So, where’s the benefit to me, eh? I’m supposed to just sit meekly and tell you all about my blissful childhood and the wonderful times with Momma and Papa all because you happened to show up with quill and vellum? Sod that. My story’s not for telling. And you can stop staring at me, too, unless you want to taste steel.

The tankard’s on your purse, is it? Fine; I’ll drink your beer since it’s already bought, just don’t take that to mean that we’re ‘bout to get chummy. Since you asked, I don’t have family and I don’t have friends, either. That includes you, no matter how many tankards your purse can buy, just so we’re clear. I’m no slack-skirt, but my business is my own.

Look, what’s with all the questions? There’s a lot of pretty girls in here; some pretty boys too, if that’s more to your liking – I won’t judge. I daresay more than a few will tell you what they ate for breakfast last Midsummer’s Day, just for the asking, so why the interest in some hill-country girl like me?

It’s not you. It’s just that I get a lot of men coming up to me that want more than they’ve a right to ask, particularly after they’ve been trading coppers for cups with the barman. Just because I can handle a bit of steel when I need to doesn’t mean I’m like to live long if I get sloppy and stupid. So, you just enjoy your beer like a good lad and you and me will be fine. Speaking of which, I’ll take another if you’re still buying.

Yes, I said the hill-country. Born there, I was, though I was not long raised there. Pretty land? I daresay it is, I suppose, but let’s just say I remember it a little different. Good horse-fields too, some of the best in the north. In fact, I doubt the southern kingdom has any that are better. My father? A joke, and my mother was blind. No, she could spot a raven in a storm cloud at night, and still be blind as a bat.

See, here’s how it works, city rat. If I don’t get to complain about your questions, then you don’t get to complain about my answers. I’m making complete sense if you know the whole story, it’s just that I do and you don’t – and it’s going to stay that way. Another tankard? Sure. Spend away.

Nah, I’m just the filthy get o’ some dirt-scratchin’ hill folk is all. You just learn fast when you have to make your own way when you’ve yet to see your tenth Midsummer. Dead? By the Good Pair, I hope so. I left the farm to try to find a better life. Yeah, at nine – so what? Papa? He made coin enough, I suppose. Drank it, too. Momma, she never complained. Never complained about anything, ever. Blind as a bat, like I said. Never saw a thing.

So, you go right ahead and talk about the pretty horsefields and the gentle, rolling emerald hills like it’s some kind of paradise. It was no paradise for me and I’m glad to have the place at my back. But yeah, I can work a horse. Better than Nelson can to say it all, but no need to say so. Let the boy have his pride, I say. Won’t cost no coppers and I’ve got my own trade so it’s not like he’s digging into my purse.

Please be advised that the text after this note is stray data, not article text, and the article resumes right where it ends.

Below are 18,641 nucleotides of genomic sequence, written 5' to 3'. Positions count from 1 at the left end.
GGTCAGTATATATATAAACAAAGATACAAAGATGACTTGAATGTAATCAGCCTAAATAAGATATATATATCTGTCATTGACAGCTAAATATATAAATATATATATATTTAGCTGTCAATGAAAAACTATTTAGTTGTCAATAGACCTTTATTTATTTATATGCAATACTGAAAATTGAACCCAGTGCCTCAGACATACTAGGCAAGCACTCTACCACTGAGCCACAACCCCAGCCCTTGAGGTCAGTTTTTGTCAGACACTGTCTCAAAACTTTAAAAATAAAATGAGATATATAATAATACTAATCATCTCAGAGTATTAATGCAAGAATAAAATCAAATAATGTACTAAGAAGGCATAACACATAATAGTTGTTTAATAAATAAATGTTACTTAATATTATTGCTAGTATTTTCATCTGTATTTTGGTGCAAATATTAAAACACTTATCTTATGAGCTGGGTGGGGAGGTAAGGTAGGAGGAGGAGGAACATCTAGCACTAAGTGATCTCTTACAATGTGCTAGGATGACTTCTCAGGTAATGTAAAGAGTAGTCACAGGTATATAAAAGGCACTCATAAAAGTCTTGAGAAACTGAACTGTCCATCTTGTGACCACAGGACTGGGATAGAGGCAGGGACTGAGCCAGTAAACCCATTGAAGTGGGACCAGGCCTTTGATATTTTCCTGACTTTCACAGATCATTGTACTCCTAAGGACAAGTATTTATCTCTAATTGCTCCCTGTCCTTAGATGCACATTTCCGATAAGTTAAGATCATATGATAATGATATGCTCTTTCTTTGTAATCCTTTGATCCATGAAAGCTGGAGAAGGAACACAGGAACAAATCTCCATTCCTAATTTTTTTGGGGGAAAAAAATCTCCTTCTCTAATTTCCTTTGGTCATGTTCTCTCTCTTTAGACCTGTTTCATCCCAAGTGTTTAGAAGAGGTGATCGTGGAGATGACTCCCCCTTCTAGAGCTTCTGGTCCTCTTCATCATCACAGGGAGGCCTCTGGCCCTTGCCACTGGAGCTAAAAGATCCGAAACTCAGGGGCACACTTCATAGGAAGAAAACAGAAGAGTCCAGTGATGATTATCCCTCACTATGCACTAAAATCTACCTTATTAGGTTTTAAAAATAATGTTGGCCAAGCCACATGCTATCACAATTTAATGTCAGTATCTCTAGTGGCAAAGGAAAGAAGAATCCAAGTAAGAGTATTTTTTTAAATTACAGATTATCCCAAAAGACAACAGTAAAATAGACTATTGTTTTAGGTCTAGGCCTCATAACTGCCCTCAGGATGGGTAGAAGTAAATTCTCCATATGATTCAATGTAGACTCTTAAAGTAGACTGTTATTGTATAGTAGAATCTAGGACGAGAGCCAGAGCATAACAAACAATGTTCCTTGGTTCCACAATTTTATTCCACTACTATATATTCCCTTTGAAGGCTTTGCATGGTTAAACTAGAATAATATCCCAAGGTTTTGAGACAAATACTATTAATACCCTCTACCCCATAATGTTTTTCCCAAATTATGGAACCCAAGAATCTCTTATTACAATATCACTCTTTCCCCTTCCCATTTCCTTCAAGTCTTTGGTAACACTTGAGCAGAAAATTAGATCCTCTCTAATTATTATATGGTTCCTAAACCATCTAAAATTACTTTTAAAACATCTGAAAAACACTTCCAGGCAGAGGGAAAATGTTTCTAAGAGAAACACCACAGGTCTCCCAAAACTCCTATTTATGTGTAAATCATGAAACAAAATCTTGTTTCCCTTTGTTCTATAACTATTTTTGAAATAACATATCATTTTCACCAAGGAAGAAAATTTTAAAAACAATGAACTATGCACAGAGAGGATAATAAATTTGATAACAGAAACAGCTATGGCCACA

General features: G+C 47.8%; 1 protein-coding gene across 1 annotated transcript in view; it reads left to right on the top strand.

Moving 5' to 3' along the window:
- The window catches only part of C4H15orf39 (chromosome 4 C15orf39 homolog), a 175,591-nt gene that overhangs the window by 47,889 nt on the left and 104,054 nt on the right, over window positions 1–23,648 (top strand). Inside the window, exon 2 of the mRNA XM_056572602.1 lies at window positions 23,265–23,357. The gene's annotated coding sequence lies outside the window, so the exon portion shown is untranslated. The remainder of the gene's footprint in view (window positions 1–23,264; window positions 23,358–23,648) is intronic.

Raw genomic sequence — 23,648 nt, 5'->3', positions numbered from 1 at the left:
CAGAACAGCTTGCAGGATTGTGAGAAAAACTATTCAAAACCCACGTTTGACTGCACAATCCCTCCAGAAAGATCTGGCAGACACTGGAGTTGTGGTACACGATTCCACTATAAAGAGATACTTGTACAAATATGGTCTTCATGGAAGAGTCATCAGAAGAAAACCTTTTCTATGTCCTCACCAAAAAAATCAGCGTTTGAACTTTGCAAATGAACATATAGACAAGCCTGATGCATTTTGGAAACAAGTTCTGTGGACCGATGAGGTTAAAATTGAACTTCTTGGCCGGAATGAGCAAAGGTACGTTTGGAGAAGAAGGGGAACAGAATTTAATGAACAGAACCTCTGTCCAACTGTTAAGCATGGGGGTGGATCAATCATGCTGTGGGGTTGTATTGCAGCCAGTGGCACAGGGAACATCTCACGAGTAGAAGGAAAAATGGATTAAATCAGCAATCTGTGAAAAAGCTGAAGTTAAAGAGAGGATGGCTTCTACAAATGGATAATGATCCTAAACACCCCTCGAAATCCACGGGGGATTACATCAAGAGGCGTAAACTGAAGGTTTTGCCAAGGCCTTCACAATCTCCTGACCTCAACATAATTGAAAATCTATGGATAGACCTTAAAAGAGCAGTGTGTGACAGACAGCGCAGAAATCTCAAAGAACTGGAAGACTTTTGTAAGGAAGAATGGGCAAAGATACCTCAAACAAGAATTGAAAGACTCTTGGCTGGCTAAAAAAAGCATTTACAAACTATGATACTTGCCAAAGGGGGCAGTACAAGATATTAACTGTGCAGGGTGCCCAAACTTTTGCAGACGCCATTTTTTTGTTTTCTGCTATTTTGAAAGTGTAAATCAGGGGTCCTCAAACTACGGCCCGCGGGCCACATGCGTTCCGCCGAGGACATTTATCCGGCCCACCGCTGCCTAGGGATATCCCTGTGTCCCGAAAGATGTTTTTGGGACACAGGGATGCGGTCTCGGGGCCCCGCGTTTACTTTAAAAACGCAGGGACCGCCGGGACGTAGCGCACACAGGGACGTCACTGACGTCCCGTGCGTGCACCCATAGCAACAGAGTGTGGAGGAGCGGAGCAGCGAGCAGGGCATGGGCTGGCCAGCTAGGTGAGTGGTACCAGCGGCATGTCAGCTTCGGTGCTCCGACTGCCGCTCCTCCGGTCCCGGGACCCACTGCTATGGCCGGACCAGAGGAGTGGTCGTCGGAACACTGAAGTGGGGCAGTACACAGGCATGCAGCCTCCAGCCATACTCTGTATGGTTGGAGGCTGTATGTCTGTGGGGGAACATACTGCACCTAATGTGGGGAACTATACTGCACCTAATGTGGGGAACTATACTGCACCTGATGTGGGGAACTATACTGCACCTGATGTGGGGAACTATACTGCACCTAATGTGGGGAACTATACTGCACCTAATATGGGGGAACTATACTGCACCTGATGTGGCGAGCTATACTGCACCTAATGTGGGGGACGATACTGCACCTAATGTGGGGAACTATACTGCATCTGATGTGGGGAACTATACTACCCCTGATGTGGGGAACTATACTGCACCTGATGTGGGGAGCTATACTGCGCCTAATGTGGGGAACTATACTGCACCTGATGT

Ahh, Nelson… no I don’t have that figured out yet. He’s a good lad and I’ll have the tongue of any rat who says different. Of all the folk I’ve ever known, he’s the only one I can say for sure never hurt another soul. That’s worth gold. I just… Look, it’s not easy for me, okay? Now let’s just leave it at that.

Miri, now, she’s never hurt a soul, either. But she’s like to. Why? Because she’s cut from the same cloth as my mother, and just as blind.

Ernie, he’s like a father to me and I daresay he’d like to make that more truth than it already is. He’s a pig, but he’s got the operation, the connections, he’s done the ground work. If I left Ernie, according to him I’d be back to starving in a fortnight, and he’d be right. Unless I wanted to make my living grabbing my ankles – and don‘t think I couldn’t. I see how men look at me. The same way you look at me, by the by. Some women, even. Truth is, I don’t mind that so much. Not that either is likely to happen. People tend to mark me as too dangerous to take to bed, and that’s just how I like it.

Chastain. Now there’s a villain in the making. Has no regard for aught past his own skin. He’d sell us all, Ernie included, if there were a copper’s profit in it for him. I’ve told Ernie, too, but I think he knows it already. The lad’s got skill, though, and not just at music. He could be as successful as Ernie someday if he gets his head right. I just think he’ll end up dead long afore, and you won’t spot any tears on my cheeks.

So, you got some tales out of me after all, city rat. I hope you got your money’s worth. But as I drain this last tankard and put it down on the bar, you need to ask yourself something. How much of what I said is true?

See you ‘round the provinces, city rat.


One response to “Landa

  1. Pingback: New ‘Letter from Chalandris’: Landa |

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